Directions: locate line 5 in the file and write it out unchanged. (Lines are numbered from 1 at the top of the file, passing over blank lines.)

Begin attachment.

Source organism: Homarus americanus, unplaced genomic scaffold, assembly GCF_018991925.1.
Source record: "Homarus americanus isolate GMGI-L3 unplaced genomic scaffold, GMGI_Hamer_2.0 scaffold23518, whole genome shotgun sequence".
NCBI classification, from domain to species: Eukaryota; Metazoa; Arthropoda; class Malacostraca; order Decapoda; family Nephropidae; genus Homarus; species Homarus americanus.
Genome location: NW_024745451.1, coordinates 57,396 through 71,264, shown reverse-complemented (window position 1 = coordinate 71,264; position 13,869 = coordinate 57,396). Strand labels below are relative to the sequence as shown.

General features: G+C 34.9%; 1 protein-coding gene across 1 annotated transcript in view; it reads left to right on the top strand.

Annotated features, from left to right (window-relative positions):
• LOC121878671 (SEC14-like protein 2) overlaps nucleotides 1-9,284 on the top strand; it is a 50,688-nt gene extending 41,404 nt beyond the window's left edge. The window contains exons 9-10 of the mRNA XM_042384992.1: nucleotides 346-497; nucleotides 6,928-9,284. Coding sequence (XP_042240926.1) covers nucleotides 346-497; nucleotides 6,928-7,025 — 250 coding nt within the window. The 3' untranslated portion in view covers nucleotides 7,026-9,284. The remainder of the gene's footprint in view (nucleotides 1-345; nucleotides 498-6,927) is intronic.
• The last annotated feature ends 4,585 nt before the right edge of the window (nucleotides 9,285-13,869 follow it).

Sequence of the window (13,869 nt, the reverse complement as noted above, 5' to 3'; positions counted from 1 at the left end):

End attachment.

General features: G+C 34.9%; 1 protein-coding gene across 1 annotated transcript in view; it reads left to right on the top strand.